Protecting a Lightweight Alloy

  • Author: Nancy McGuire
  • Published: 23 November 2015
  • Copyright: Wiley-VCH Verlag GmbH & Co. KGaA, Weinheim
  • Source / Publisher: Journal of Materials Science & Technology/Elsevier Ltd.
thumbnail image: Protecting a Lightweight Alloy

Magnesium is 35 % lighter than aluminum, but its low resistance to corrosion hinders the application of magnesium alloys. Protective coatings often require specialized equipment, harsh processing conditions, or toxic reagents. An alloy called AZ31, consisting of 96 % magnesium with aluminum, zinc, silicon, and manganese, is strong, ductile, weldable, and fairly resistant to corrosion. It is used in aircraft fuselages, cell phone and laptop cases, and in the automotive industry.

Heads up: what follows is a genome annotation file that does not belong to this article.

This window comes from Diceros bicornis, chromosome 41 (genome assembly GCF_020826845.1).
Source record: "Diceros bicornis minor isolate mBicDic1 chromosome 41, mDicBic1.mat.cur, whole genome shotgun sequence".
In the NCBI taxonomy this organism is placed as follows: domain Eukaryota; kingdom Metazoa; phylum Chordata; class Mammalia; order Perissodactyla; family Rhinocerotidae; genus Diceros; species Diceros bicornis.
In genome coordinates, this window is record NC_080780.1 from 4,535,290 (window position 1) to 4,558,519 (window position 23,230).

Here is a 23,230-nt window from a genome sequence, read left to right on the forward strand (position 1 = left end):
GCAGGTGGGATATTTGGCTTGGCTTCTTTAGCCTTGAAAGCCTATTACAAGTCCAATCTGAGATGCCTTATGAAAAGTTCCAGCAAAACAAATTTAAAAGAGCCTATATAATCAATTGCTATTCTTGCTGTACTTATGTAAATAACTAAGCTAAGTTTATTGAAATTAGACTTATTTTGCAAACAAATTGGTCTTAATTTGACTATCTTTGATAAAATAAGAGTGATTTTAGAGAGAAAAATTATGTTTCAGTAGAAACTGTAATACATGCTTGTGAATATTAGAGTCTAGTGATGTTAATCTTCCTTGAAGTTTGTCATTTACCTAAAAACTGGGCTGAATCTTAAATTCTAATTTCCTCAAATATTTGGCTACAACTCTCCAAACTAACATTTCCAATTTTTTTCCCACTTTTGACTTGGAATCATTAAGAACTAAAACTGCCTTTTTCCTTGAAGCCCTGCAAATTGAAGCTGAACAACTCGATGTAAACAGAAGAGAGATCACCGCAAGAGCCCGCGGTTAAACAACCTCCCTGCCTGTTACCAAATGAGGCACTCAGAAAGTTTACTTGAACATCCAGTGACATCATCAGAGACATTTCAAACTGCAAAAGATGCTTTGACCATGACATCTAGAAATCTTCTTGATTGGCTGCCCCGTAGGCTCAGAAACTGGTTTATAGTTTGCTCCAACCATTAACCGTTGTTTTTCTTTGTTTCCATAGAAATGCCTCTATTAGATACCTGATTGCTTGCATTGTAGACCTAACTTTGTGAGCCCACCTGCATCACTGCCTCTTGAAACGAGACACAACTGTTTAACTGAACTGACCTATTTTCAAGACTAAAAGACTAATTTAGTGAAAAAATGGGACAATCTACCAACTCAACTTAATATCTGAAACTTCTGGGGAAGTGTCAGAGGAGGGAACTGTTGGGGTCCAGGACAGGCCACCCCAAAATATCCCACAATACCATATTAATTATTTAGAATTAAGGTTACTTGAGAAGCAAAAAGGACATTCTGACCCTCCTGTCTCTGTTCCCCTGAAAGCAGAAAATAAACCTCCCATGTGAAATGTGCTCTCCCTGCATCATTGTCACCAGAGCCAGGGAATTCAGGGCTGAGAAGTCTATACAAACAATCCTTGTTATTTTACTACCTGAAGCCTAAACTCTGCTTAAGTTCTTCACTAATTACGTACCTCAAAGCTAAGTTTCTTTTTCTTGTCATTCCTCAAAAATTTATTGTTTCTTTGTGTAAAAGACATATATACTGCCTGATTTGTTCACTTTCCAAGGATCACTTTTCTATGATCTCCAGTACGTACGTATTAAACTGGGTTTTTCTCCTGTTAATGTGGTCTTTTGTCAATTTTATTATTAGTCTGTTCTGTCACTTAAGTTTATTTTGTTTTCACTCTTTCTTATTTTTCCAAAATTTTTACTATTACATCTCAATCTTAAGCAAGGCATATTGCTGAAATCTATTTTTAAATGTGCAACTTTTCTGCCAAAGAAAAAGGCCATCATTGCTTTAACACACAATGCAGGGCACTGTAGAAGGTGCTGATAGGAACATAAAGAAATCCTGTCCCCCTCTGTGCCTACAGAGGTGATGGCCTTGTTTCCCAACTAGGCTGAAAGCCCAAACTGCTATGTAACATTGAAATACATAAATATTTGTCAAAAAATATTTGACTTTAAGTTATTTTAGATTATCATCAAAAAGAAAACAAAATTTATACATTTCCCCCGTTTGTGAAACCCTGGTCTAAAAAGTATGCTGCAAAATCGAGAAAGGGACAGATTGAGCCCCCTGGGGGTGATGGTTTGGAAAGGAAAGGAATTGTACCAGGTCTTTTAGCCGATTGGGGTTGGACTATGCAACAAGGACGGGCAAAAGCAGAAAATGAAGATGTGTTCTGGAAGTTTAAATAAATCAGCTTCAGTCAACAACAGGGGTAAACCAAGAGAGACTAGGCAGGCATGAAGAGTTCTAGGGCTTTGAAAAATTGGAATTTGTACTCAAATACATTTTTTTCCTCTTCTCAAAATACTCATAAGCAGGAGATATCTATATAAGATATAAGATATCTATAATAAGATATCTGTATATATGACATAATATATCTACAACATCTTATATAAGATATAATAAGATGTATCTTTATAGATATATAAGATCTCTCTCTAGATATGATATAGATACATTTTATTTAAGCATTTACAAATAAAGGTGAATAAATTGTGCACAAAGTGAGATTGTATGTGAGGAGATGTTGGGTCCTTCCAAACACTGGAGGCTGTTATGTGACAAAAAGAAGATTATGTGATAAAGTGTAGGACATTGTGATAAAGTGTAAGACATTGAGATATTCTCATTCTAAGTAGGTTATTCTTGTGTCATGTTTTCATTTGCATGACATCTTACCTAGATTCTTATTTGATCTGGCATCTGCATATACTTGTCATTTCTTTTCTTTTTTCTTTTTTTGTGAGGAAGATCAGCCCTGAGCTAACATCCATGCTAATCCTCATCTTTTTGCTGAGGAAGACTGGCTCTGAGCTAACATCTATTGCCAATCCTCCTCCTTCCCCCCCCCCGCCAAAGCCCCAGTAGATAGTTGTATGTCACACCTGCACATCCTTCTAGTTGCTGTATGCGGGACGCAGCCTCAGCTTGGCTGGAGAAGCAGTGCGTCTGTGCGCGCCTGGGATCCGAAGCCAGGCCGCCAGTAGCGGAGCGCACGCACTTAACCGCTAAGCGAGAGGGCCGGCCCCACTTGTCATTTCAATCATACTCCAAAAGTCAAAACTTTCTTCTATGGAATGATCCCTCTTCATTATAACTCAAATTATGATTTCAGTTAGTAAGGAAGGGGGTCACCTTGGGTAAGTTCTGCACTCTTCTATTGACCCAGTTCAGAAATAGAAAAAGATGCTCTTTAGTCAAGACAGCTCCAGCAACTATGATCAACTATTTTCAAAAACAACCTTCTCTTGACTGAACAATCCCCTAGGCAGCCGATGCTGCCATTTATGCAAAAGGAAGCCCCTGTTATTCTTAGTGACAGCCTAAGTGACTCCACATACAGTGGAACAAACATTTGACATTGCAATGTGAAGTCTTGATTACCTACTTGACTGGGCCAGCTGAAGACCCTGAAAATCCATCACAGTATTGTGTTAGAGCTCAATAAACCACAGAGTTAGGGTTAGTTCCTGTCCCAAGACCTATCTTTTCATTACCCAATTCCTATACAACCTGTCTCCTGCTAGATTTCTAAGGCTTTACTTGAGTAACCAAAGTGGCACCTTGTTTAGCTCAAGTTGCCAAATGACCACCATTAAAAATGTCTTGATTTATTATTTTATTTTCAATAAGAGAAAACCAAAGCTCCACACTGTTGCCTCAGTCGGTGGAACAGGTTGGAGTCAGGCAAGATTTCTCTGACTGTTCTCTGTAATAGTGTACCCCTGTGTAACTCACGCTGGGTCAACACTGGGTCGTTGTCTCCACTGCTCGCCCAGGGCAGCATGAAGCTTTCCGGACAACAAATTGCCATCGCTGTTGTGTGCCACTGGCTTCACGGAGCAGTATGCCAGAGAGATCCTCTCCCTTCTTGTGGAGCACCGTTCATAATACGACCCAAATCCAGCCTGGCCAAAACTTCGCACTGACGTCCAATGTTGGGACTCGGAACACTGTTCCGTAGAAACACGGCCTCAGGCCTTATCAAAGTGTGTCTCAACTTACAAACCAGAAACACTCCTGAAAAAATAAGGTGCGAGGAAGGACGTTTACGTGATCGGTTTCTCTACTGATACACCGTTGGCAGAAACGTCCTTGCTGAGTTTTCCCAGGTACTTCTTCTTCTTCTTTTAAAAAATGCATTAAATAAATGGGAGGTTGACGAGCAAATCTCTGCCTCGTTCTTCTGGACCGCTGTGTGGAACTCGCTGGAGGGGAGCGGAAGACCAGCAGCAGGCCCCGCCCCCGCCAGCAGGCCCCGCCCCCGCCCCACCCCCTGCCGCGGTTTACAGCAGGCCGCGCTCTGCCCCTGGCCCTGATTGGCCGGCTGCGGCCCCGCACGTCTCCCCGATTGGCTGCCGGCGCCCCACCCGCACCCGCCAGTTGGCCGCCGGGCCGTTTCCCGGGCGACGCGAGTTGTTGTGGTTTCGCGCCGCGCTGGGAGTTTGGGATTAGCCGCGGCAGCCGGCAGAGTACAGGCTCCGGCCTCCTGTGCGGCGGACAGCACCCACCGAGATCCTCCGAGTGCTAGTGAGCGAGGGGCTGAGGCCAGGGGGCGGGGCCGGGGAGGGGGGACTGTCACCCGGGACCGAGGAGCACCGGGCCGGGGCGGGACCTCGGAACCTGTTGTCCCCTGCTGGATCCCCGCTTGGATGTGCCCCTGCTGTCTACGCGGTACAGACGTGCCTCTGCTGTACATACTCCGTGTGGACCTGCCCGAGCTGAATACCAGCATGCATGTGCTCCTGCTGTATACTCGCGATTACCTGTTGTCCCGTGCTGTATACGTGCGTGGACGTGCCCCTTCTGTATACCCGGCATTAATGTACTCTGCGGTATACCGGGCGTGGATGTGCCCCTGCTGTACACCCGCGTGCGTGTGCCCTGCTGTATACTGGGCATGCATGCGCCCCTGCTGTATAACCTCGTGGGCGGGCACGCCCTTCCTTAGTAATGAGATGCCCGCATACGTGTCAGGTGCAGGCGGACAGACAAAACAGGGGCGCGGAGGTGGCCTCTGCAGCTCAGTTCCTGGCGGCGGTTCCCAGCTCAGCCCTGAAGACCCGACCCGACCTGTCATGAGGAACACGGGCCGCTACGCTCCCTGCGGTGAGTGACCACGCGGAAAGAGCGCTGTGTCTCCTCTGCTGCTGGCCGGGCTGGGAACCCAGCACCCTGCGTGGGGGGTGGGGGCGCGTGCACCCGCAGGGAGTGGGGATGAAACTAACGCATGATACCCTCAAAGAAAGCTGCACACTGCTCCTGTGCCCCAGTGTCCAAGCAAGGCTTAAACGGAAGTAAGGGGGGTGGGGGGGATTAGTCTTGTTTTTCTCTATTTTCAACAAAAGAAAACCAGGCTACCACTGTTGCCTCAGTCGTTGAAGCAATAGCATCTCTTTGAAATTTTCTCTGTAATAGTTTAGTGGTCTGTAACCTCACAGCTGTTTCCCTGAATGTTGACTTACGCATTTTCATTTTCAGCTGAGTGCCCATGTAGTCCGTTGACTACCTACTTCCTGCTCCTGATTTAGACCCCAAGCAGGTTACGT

Liang Song, Chinese Academy of Sciences, Rongchang Zeng, Shandong University of Science and Technology, both Qingdao, China, and colleagues developed a two-step corrosion protection treatment for AZ31 that uses benign chemicals and mild conditions. They started with a hydrothermal treatment using aqueous NaOH. This produced a flaky hydroxide layer on the alloy surface that provided moderate corrosion protection. The hydroxide layer facilitated the next step, treatment with an aqueous solution of stearic acid and dimethyl formamide.


This process produced a superhydrophobic magnesium stearate coating that significantly improves the alloy's resistance to corrosion. The coating traps air, which decreases direct contact between the corrosive medium and the alloy surface.


 

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